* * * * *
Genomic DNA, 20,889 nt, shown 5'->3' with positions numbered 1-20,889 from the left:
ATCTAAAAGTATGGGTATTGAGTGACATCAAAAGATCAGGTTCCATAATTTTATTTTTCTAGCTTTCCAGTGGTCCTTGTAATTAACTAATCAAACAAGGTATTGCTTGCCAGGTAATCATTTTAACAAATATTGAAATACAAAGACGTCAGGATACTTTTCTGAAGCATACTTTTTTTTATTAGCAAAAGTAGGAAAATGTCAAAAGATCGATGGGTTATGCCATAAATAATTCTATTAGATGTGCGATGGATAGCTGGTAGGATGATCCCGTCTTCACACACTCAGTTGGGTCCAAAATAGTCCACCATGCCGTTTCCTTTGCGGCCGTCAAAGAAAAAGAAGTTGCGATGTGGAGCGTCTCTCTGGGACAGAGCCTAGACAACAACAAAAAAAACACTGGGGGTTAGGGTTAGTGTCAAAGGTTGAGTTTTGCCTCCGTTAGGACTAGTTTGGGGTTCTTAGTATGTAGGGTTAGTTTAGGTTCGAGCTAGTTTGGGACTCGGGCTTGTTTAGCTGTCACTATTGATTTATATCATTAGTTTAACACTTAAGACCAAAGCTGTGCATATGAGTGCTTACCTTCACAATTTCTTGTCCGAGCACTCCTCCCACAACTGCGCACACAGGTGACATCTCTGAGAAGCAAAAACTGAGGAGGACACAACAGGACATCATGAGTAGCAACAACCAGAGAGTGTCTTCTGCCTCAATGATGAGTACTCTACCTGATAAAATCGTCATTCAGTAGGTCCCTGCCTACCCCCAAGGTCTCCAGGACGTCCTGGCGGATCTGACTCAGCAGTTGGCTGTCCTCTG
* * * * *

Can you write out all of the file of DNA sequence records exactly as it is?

Genomic DNA, 20,889 nt, shown 5'->3' with positions numbered 1-20,889 from the left:
ATCTAAAAGTATGGGTATTGAGTGACATCAAAAGATCAGGTTCCATAATTTTATTTTTCTAGCTTTCCAGTGGTCCTTGTAATTAACTAATCAAACAAGGTATTGCTTGCCAGGTAATCATTTTAACAAATATTGAAATACAAAGACGTCAGGATACTTTTCTGAAGCATACTTTTTTTTATTAGCAAAAGTAGGAAAATGTCAAAAGATCGATGGGTTATGCCATAAATAATTCTATTAGATGTGCGATGGATAGCTGGTAGGATGATCCCGTCTTCACACACTCAGTTGGGTCCAAAATAGTCCACCATGCCGTTTCCTTTGCGGCCGTCAAAGAAAAAGAAGTTGCGATGTGGAGCGTCTCTCTGGGACAGAGCCTAGACAACAACAAAAAAAACACTGGGGGTTAGGGTTAGTGTCAAAGGTTGAGTTTTGCCTCCGTTAGGACTAGTTTGGGGTTCTTAGTATGTAGGGTTAGTTTAGGTTCGAGCTAGTTTGGGACTCGGGCTTGTTTAGCTGTCACTATTGATTTATATCATTAGTTTAACACTTAAGACCAAAGCTGTGCATATGAGTGCTTACCTTCACAATTTCTTGTCCGAGCACTCCTCCCACAACTGCGCACACAGGTGACATCTCTGAGAAGCAAAAACTGAGGAGGACACAACAGGACATCATGAGTAGCAACAACCAGAGAGTGTCTTCTGCCTCAATGATGAGTACTCTACCTGATAAAATCGTCATTCAGTAGGTCCCTGCCTACCCCCAAGGTCTCCAGGACGTCCTGGCGGATCTGACTCAGCAGTTGGCTGTCCTCTG